Lying on the outskirts of Bwindi Impenetrable National Park, Kafuga Forest is a remnant patch of ancient rainforest that offers a rare glimpse of Uganda’s remarkable biodiversity. Situated in a highly cultivated landscape, ITF partners PROBICOU have been working for over a year now to secure this area against the ongoing threat of encroachment.
Kafuga itself serves as a valuable resource for neighbouring communities, offering ecotourism opportunities and a source of medicinal ingredients, food, water and firewood. Deforestation and subsequent loss of resources would jeopardise Bwindi’s protective buffer and encourage illegal forest intrusion, potentially degrading habitat of the critically-endangered mountain gorilla.
Stakeholder engagement, including key government departments and authorities, international partners, conservation NGO’s, community members and local political and cultural leaders, forms a key component of PROBICOU’s Save Kafuga Forest campaign. Stakeholders are those people who are affected by the deforestation of Kafuga Forest, or those who hold an interest in its preservation. Engagement is thus likely to encourage more coordinated and efficient adaptive actions, ensuring that the local resource of knowledge and experience is incorporated into future responses. Additionally, community meetings have allowed forest-adjacent communities to share their concerns, in turn motivating members to operationalize a forest protection task force committee.
PROBICOU reports that the stakeholders reached a binding resolution to protect Kafuga Forest and in turn, the district Council have passed a decision to conserve the forest area. This is a very encouraging outcome, boosting support for the campaign and escalating it as a matter of national interest.
Alternative Income Generation
Low household income is arguably one of the greatest drivers of deforestation and encroachment – forcing families to look to the forest for resources. In an attempt to prevent such instances, PROBICOU continue to promote alternative income generation activities and have supported a number of village savings and loan groups which received training on record-keeping and financial management.
100,000 passion fruit, 20,000 mango and 1,000 commercial trees have now been distributed to 50 local farmers. They are already generating an income from the sale of passion fruit. By increasing resource availability, these trees will improve local livelihoods and alleviate the need to exploit Kafuga’s natural resources.
Kafuga – a disputed resource?
Currently, the main threat to Kafuga arises from a drive to expand the tea industry in Uganda. Supported by an influential company, businessmen, and to some extent by government policy, local community members have also jumped at the opportunity to raise large numbers of tea seedlings. This is already a densely populated and cultivated landscape – so where to plant the tea? The ‘easy’ option for some people is to cut down the forest, privatise its benefits and establish tea plantations on which the local community can work as labourers.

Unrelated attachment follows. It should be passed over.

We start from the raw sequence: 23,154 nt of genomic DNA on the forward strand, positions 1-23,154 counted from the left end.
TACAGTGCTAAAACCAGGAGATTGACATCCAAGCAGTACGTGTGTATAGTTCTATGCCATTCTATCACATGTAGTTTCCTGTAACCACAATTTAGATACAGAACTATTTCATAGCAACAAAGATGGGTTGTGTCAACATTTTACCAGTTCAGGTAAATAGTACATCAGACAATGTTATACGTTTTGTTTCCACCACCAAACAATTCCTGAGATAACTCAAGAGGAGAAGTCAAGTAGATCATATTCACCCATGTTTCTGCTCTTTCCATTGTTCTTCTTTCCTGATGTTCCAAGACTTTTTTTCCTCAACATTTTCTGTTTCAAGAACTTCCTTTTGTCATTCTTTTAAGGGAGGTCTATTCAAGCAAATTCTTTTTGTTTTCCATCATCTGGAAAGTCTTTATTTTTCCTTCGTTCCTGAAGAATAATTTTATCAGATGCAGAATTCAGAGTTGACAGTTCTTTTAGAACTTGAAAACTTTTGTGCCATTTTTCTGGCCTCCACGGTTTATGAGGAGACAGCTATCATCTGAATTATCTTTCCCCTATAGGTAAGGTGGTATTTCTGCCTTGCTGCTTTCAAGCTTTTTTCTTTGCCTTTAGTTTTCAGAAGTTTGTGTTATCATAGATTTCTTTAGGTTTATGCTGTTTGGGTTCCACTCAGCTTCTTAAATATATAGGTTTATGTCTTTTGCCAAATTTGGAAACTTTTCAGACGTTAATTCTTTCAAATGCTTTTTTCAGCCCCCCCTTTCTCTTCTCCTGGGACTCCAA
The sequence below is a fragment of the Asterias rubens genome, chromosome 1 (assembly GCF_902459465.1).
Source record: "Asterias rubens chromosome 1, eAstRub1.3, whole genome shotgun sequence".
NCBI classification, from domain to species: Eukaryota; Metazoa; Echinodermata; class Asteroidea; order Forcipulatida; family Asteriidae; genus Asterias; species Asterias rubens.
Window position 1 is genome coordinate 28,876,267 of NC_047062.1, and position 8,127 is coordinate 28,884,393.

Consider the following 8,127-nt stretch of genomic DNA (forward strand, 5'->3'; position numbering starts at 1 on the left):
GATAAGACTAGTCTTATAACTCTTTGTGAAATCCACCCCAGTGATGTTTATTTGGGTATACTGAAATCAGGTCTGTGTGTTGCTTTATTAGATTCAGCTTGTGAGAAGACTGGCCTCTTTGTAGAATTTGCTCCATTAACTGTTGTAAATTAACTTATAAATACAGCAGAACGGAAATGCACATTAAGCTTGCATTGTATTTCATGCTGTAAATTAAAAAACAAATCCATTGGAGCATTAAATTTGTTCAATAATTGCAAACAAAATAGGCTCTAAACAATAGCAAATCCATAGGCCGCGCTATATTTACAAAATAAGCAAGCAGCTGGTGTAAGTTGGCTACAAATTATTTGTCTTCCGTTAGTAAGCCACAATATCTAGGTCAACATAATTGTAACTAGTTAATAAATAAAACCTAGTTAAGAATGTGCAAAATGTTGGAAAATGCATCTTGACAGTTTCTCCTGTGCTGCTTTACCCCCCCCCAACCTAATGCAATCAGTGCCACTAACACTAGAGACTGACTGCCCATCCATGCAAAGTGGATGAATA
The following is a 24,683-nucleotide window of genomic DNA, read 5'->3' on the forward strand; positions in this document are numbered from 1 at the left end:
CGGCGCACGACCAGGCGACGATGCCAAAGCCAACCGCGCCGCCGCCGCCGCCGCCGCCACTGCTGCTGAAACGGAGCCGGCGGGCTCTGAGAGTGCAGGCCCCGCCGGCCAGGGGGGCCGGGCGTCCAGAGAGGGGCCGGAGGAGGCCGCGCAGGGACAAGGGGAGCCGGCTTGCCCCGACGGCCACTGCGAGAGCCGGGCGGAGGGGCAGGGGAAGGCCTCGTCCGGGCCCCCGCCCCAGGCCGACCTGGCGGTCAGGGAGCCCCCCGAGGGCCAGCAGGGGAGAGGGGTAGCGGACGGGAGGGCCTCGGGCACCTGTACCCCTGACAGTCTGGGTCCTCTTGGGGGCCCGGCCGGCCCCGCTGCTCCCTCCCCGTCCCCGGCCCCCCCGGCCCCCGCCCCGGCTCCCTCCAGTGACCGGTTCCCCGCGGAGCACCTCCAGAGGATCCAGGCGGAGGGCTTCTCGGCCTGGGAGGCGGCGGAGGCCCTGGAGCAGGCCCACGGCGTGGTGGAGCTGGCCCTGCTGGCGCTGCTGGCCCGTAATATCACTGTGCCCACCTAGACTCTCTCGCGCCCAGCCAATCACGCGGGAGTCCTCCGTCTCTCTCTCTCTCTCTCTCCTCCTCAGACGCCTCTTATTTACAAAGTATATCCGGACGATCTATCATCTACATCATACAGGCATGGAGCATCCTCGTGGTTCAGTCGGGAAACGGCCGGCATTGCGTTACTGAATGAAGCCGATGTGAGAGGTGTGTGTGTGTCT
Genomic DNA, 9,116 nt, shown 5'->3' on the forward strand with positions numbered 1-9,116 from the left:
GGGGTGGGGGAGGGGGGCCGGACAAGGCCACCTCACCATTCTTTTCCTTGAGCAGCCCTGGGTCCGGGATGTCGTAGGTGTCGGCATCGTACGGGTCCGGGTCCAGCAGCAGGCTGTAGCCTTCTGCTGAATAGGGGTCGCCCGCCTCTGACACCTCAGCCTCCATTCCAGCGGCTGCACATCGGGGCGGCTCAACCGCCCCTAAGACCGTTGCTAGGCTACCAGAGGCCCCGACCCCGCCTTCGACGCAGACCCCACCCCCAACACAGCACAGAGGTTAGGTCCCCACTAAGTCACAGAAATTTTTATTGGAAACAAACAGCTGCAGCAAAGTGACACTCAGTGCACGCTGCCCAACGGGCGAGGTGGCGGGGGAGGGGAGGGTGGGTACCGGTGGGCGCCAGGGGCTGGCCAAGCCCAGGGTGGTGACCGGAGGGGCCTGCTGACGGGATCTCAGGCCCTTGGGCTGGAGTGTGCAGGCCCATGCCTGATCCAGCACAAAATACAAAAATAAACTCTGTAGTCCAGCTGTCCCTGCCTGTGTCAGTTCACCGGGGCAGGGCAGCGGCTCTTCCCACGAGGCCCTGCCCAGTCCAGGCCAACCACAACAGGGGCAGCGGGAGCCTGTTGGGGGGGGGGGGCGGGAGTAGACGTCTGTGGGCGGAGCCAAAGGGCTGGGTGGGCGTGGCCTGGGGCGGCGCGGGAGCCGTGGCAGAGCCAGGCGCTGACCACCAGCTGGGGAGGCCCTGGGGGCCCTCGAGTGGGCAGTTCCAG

What makes this more complicated is that Kafuga holds a range of resources used by the local community. Most farmers grow climbing beans on poles in their field. Most have livestock. Everyone needs firewood. Where to get the poles, fodder, and fuel? From the forest! The level of extraction by community members is likely already unsustainable – even without considering the threat from the tea planters. In particular, the presence of livestock grazing in the forest precludes regeneration and restoration.
These are the tricky issues that a community forest management plan must balance. Local authority and national agency (UWA, NFA) support is essential – but not sufficient by itself. In the end it is for the community themselves to agree on a sustainability plan for the future in which private benefits from the forest will be limited and managed, in order to maximise community benefits for all.
Kafuga in Court
Earlier this year, a group of people encroached Kafuga Forest, searching for land to plant tea. These individuals have been evicted and aligned before the courts, however, the presence of a court injunction means the forest is ‘out of bounds’. With plans to restore degraded forest areas, having raised 30,000 indigenous tree seedlings, this activity cannot proceed until the case has been closed. Nonetheless, the case allows time for other activities; the Ministry of Water and Environment has initiated the exercise of formally gazetting Kafuga as a community forest.
It is clear that the matter of forest ownership is highly disputable – is it a governmental possession, or does it belong to neighbouring communities? Recently we realised just how tangible this threat of uncertainty is, having noticed that Buniga Forest, which neighbours Kafuga, has been invaded by a tea plantation. This emphasises how important it is to have guardians of the forest – those who work to prevent these precious areas from being swallowed-up by the unrelenting appetite that is population growth.
We thank you for having made this protection possible.